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Thread: Looking for plans for geometric end table

  1. #1

    Looking for plans for geometric end table

    Is anyone aware of plans (or at least the angles) for a geometric end table like the image? It's basically two triangles but I'm not sure if there is a formal name to it.
    Dimensions are 19" h, 13" w, 10" dd

    Thanks!
    Bob
    table.jpg

  2. #2
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    Pythagorus could help. I would draw it up full size and use an angle finder. That's a cute and funky design, a good spot for a lava lamp.
    Best Regards, Maurice

  3. #3
    If you have a photo and dimensions, I'm not sure what you're looking for.
    As long as the top and bottom are parallel, the angle can be anything you like, and easily changed to adjust height or depth/width.

  4. #4
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    This is where a CAD program comes in handy. I assumed that the outside faces of the non-continuous diagonal boards were aligned with the center point of the base and the top. In my sketch, the twp short boards are parallel to each other


    table.jpg
    Last edited by Lee Schierer; 05-24-2022 at 4:32 PM.
    Lee Schierer
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  5. #5
    OMG - amazing. Thank you for the diagrams! One of these days I really need to learn either LibreCAD or SketchUp.

    Bob

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    Good Job Lee Schierer! I think the glue blocks, seen in the original image, detract a bit. I won't be surprised to see one of these that a contributor makes with dovetails or box joints.
    Best Regards, Maurice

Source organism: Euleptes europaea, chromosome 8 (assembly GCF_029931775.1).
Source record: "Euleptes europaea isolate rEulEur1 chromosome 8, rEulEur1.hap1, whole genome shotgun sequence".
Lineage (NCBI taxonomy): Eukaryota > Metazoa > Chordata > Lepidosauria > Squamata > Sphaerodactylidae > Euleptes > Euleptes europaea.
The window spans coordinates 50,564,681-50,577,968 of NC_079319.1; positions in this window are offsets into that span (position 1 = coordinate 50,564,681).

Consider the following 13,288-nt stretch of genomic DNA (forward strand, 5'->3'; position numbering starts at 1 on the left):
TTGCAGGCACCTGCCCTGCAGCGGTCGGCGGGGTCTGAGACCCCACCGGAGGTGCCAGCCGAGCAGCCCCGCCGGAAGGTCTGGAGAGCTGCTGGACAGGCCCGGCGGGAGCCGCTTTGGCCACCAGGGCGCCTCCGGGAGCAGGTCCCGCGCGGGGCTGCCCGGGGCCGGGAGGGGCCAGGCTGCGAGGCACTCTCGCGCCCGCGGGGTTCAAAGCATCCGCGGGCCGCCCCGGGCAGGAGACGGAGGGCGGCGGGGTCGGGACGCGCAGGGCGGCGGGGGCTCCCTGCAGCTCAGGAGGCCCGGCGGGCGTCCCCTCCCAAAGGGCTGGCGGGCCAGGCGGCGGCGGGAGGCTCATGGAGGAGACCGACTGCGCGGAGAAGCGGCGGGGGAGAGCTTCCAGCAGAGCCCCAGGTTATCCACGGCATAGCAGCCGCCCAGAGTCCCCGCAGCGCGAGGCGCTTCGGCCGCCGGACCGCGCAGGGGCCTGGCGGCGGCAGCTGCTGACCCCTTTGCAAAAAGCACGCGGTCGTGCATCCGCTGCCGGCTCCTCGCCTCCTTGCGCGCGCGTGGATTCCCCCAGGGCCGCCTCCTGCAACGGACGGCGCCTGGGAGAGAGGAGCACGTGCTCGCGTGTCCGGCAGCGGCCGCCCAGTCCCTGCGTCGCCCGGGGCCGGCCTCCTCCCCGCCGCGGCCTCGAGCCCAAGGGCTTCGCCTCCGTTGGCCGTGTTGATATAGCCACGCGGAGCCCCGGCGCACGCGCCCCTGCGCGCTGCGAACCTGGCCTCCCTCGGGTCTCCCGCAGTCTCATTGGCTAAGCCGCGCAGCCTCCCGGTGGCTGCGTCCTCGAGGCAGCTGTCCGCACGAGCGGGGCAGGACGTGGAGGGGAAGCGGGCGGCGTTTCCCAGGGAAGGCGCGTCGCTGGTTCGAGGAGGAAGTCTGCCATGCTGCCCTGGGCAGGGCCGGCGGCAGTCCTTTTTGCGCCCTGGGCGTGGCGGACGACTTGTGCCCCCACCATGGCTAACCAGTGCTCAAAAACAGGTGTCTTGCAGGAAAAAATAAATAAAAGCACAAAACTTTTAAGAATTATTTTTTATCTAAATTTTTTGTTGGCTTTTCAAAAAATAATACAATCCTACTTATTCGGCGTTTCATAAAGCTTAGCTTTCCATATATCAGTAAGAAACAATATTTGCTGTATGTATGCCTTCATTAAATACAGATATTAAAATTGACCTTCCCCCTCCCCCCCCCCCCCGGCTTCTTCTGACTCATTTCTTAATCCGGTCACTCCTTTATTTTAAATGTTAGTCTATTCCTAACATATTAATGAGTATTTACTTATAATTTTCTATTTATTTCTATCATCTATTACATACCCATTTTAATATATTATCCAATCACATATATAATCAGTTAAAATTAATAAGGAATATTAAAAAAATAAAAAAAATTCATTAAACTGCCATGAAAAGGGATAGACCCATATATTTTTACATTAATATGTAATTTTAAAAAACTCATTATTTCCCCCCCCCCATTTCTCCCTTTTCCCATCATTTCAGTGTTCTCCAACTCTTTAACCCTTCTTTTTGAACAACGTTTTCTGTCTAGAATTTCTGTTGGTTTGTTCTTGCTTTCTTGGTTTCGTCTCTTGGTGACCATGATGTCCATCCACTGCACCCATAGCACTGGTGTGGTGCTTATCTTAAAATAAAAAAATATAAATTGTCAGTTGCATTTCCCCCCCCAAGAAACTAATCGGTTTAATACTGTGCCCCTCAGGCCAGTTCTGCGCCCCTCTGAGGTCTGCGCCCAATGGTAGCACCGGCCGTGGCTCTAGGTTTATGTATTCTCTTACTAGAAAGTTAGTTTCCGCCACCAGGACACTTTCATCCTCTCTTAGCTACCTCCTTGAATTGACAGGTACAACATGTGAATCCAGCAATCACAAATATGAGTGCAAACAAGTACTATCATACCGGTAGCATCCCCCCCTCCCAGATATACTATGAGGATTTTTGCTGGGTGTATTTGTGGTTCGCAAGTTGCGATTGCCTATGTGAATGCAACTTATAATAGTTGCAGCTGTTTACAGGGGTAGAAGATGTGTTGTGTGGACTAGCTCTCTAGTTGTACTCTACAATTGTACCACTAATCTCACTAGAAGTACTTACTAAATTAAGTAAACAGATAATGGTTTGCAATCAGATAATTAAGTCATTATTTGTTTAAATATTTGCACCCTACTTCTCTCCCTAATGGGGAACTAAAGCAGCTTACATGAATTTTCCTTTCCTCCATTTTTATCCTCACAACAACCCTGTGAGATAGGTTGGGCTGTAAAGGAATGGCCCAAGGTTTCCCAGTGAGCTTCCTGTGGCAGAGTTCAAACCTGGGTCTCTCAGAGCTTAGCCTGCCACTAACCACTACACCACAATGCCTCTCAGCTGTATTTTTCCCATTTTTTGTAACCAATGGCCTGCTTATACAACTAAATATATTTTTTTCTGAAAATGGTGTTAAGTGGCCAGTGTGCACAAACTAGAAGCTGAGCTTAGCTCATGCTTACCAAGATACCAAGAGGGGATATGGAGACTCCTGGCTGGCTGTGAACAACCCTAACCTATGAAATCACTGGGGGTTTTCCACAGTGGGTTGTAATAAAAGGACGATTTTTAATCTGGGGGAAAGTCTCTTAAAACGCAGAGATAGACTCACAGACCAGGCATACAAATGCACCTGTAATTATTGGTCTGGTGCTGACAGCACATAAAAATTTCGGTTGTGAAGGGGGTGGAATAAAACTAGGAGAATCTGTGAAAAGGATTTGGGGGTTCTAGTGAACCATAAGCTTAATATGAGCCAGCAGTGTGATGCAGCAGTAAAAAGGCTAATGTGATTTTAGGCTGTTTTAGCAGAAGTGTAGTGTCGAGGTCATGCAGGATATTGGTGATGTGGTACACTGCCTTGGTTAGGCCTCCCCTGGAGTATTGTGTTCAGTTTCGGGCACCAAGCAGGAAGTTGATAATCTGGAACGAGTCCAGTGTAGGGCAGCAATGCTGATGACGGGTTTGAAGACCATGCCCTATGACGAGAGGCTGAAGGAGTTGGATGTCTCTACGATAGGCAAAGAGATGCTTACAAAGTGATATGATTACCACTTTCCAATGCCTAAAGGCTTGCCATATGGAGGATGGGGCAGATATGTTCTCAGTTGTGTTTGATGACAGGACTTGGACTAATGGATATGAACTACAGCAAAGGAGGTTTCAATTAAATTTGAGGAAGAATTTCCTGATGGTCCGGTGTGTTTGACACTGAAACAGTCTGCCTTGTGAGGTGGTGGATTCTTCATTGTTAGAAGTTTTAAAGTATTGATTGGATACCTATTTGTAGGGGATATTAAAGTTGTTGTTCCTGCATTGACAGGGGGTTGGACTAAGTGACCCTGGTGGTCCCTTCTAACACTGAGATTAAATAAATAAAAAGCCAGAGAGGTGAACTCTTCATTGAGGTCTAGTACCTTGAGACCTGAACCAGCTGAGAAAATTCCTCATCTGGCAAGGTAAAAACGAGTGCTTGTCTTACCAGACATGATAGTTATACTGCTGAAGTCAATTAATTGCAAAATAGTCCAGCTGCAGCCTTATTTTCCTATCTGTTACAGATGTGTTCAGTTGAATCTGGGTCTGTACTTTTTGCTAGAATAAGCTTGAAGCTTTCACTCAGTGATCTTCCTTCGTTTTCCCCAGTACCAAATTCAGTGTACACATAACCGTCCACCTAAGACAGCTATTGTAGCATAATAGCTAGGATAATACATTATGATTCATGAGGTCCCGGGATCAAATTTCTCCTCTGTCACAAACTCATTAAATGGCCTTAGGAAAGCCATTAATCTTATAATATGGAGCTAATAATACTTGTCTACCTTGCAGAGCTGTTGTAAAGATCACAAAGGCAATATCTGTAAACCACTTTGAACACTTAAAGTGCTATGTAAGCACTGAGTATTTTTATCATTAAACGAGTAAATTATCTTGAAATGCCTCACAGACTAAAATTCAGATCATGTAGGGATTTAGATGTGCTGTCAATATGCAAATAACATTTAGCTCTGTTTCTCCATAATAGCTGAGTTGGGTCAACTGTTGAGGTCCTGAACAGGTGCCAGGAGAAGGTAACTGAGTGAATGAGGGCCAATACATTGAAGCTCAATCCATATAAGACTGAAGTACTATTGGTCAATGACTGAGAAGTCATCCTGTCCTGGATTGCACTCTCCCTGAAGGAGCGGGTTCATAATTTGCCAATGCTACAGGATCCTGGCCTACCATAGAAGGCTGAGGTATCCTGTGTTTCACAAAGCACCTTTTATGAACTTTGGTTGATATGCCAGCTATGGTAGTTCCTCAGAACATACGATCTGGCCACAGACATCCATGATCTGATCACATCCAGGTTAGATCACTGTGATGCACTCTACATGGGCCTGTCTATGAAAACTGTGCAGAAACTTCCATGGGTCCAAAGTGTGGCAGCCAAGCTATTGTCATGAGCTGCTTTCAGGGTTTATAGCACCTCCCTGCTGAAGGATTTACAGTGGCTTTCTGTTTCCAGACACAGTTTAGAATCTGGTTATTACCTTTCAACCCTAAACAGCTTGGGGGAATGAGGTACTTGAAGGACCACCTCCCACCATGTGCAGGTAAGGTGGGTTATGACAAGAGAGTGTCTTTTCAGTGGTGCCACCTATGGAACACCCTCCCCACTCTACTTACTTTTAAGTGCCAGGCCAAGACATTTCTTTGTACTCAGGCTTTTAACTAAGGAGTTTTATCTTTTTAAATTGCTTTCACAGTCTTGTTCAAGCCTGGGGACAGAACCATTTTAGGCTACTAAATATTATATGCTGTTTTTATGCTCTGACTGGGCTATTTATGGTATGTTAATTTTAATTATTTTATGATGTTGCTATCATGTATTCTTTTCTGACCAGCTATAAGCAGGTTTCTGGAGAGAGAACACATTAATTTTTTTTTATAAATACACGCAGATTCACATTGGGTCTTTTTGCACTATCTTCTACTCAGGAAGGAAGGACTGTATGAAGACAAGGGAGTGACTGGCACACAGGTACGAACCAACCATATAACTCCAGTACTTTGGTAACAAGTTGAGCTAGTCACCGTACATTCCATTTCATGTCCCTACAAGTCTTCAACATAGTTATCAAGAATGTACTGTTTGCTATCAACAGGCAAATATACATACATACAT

7. #7
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    Quote Originally Posted by Lee Schierer View Post
    This is where a CAD program comes in handy. I assumed that the outside faces of the non-continuous diagonal boards were aligned with the center point of the base and the top. In my sketch, the twp short boards are parallel to each other


    table.jpg
    Lee,

    It's been about 50 years since my high school geometry class, so apologies if I'm missing the boat here. My thought is that the two short pieces, if they're parallel to each other, ought to be the same length.

    My reasoning: in my picture, angles a1 and a2 have to be the same, if the top and bottom of the table are parallel. Then (I think) if the two short pieces are parallel, angles b1 and b2 have to be the same. If that's true, and the top and bottom are both 13" then I think the two triangles are congruent, and the two short pieces have to be the same length.

    I also came up with a slightly different measurement for a1 and a2 - for a right triangle with legs of 13" and 19", I got an angle of 55.6 degrees.

    ETA: After a little more reflection, I suspect what's throwing me off is I didn't account for the thickness of the stock. Oops!

    table2.jpg
    Last edited by Gary Ragatz; 05-25-2022 at 8:35 AM. Reason: A little more thought

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    Quote Originally Posted by Gary Ragatz View Post
    Lee,

    It's been about 50 years since my high school geometry class, so apologies if I'm missing the boat here. My thought is that the two short pieces, if they're parallel to each other, ought to be the same length.